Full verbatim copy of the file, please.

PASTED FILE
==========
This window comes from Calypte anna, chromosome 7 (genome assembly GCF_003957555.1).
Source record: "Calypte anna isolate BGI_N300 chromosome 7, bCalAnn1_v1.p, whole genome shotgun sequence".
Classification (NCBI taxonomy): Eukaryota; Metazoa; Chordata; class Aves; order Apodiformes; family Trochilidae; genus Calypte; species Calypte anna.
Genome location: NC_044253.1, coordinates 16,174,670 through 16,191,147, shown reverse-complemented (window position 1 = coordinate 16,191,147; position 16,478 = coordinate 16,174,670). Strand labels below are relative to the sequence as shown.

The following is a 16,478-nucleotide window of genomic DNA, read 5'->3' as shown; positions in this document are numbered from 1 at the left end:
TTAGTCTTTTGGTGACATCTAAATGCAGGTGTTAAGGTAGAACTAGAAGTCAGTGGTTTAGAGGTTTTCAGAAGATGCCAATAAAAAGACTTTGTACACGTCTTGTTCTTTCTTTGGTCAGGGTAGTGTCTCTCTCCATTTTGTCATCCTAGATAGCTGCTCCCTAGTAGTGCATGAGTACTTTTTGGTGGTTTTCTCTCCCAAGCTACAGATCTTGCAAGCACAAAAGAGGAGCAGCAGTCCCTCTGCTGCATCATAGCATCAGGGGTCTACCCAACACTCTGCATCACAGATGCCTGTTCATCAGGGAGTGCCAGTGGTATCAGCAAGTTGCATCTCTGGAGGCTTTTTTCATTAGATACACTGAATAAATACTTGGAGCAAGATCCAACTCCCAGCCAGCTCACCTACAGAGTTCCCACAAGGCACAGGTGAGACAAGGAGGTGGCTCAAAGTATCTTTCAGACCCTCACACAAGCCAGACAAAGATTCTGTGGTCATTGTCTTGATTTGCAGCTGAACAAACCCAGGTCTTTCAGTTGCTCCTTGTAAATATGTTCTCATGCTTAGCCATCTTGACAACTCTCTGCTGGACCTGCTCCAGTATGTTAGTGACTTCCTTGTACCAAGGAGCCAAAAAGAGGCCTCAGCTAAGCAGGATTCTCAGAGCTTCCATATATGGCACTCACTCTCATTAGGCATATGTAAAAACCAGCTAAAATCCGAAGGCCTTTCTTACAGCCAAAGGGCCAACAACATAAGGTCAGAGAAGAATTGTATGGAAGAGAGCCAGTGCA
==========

This window comes from Calypte anna, chromosome 7 (genome assembly GCF_003957555.1).
Source record: "Calypte anna isolate BGI_N300 chromosome 7, bCalAnn1_v1.p, whole genome shotgun sequence".
Classification (NCBI taxonomy): Eukaryota; Metazoa; Chordata; class Aves; order Apodiformes; family Trochilidae; genus Calypte; species Calypte anna.
Genome location: NC_044253.1, coordinates 16,174,670 through 16,191,147, shown reverse-complemented (window position 1 = coordinate 16,191,147; position 16,478 = coordinate 16,174,670). Strand labels below are relative to the sequence as shown.

The following is a 16,478-nucleotide window of genomic DNA, read 5'->3' as shown; positions in this document are numbered from 1 at the left end:
TTAGTCTTTTGGTGACATCTAAATGCAGGTGTTAAGGTAGAACTAGAAGTCAGTGGTTTAGAGGTTTTCAGAAGATGCCAATAAAAAGACTTTGTACACGTCTTGTTCTTTCTTTGGTCAGGGTAGTGTCTCTCTCCATTTTGTCATCCTAGATAGCTGCTCCCTAGTAGTGCATGAGTACTTTTTGGTGGTTTTCTCTCCCAAGCTACAGATCTTGCAAGCACAAAAGAGGAGCAGCAGTCCCTCTGCTGCATCATAGCATCAGGGGTCTACCCAACACTCTGCATCACAGATGCCTGTTCATCAGGGAGTGCCAGTGGTATCAGCAAGTTGCATCTCTGGAGGCTTTTTTCATTAGATACACTGAATAAATACTTGGAGCAAGATCCAACTCCCAGCCAGCTCACCTACAGAGTTCCCACAAGGCACAGGTGAGACAAGGAGGTGGCTCAAAGTATCTTTCAGACCCTCACACAAGCCAGACAAAGATTCTGTGGTCATTGTCTTGATTTGCAGCTGAACAAACCCAGGTCTTTCAGTTGCTCCTTGTAAATATGTTCTCATGCTTAGCCATCTTGACAACTCTCTGCTGGACCTGCTCCAGTATGTTAGTGACTTCCTTGTACCAAGGAGCCAAAAAGAGGCCTCAGCTAAGCAGGATTCTCAGAGCTTCCATATATGGCACTCACTCTCATTAGGCATATGTAAAAACCAGCTAAAATCCGAAGGCCTTTCTTACAGCCAAAGGGCCAACAACATAAGGTCAGAGAAGAATTGTATGGAAGAGAGCCAGTGCA